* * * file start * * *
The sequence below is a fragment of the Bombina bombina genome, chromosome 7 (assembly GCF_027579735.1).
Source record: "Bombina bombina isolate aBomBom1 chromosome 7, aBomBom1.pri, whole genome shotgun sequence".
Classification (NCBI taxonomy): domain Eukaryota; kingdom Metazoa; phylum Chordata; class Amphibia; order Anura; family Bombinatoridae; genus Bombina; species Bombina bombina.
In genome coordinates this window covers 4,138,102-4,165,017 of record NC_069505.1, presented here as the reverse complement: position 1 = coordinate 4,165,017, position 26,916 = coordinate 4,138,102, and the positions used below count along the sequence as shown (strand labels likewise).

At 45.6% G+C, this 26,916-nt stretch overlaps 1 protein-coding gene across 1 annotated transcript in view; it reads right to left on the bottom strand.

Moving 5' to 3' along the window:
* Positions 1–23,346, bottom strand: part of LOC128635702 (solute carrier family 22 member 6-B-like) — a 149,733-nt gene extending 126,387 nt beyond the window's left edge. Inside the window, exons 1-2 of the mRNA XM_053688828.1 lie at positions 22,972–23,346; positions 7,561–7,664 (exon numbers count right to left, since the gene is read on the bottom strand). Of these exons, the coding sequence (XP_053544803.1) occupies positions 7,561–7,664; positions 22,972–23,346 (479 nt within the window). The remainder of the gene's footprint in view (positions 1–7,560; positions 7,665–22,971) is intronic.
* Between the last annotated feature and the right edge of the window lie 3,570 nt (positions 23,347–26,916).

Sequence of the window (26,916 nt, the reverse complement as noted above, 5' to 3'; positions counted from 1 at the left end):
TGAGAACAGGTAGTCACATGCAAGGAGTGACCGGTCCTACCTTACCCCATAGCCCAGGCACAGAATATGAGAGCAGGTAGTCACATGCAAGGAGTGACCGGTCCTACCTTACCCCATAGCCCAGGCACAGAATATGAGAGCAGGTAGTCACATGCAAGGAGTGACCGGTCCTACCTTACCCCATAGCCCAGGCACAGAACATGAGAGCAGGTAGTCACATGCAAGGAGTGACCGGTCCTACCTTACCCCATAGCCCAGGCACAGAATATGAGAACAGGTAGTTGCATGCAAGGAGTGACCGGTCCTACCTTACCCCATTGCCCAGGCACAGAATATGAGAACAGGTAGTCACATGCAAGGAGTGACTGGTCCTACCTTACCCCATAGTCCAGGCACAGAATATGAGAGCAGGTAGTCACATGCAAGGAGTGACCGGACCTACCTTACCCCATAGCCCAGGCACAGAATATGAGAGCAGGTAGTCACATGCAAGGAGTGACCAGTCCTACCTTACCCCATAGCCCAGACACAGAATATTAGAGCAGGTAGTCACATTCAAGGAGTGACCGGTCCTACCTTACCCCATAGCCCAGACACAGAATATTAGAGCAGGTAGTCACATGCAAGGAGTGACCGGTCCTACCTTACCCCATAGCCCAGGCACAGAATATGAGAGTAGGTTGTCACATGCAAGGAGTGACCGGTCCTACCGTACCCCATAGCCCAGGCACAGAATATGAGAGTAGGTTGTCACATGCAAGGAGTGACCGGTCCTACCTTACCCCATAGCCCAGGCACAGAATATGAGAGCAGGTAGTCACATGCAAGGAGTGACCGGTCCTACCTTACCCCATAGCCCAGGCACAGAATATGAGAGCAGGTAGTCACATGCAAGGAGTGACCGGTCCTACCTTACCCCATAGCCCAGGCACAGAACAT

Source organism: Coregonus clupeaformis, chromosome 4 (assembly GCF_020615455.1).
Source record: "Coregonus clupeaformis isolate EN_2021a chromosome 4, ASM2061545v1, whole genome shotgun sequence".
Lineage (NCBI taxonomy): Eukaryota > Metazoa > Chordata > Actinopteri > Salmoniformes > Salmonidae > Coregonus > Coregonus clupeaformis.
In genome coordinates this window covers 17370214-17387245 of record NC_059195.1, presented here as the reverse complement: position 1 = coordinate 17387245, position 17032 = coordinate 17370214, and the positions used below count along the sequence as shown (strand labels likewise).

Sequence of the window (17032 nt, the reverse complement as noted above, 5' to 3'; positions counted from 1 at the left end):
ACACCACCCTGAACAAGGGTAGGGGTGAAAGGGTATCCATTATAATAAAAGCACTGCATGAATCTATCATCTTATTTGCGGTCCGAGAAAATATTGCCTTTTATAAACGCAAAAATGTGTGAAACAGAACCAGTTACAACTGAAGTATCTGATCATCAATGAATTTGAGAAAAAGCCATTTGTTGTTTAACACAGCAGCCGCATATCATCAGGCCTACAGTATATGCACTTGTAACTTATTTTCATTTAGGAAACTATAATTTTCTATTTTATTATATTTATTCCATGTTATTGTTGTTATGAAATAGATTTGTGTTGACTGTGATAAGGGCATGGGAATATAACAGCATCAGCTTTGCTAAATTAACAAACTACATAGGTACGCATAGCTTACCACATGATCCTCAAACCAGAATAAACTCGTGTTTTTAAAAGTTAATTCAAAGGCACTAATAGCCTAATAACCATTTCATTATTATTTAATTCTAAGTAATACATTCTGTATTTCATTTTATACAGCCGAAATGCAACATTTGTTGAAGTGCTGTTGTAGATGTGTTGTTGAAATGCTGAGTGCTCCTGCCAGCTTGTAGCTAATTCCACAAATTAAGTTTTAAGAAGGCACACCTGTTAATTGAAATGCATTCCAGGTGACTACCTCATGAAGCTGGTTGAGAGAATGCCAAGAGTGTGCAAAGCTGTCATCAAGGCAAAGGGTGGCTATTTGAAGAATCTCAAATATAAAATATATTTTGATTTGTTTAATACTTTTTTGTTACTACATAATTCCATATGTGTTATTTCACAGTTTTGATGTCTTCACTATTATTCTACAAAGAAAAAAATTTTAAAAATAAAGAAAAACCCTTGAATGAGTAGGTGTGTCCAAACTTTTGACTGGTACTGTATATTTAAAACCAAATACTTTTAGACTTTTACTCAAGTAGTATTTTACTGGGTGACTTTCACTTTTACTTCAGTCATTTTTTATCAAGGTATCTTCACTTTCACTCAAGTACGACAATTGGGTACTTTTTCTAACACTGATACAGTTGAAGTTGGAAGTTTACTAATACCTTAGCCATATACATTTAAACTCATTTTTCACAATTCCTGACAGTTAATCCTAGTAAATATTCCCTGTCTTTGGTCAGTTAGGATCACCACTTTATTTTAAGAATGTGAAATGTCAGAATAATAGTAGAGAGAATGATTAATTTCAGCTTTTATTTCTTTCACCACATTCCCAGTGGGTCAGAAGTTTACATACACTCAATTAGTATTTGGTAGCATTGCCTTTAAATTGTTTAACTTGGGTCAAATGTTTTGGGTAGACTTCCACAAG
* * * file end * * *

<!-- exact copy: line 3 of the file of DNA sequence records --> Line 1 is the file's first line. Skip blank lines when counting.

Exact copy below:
Classification (NCBI taxonomy): domain Eukaryota; kingdom Metazoa; phylum Chordata; class Amphibia; order Anura; family Bombinatoridae; genus Bombina; species Bombina bombina.